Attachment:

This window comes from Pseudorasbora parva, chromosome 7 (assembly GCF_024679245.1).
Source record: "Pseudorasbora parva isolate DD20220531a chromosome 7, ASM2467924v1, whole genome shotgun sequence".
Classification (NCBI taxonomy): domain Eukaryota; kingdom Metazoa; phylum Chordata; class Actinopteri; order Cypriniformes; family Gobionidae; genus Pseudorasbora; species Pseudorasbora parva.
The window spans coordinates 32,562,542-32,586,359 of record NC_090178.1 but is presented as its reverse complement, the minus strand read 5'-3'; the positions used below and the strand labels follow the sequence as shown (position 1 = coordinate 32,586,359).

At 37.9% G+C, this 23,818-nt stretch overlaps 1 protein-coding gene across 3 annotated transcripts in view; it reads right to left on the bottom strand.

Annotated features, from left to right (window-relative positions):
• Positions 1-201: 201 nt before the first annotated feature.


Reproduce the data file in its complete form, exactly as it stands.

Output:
This window comes from Pseudorasbora parva, chromosome 7 (assembly GCF_024679245.1).
Source record: "Pseudorasbora parva isolate DD20220531a chromosome 7, ASM2467924v1, whole genome shotgun sequence".
Classification (NCBI taxonomy): domain Eukaryota; kingdom Metazoa; phylum Chordata; class Actinopteri; order Cypriniformes; family Gobionidae; genus Pseudorasbora; species Pseudorasbora parva.
The window spans coordinates 32,562,542-32,586,359 of record NC_090178.1 but is presented as its reverse complement, the minus strand read 5'-3'; the positions used below and the strand labels follow the sequence as shown (position 1 = coordinate 32,586,359).

At 37.9% G+C, this 23,818-nt stretch overlaps 1 protein-coding gene across 3 annotated transcripts in view; it reads right to left on the bottom strand.

Annotated features, from left to right (window-relative positions):
• Positions 1-201: 201 nt before the first annotated feature.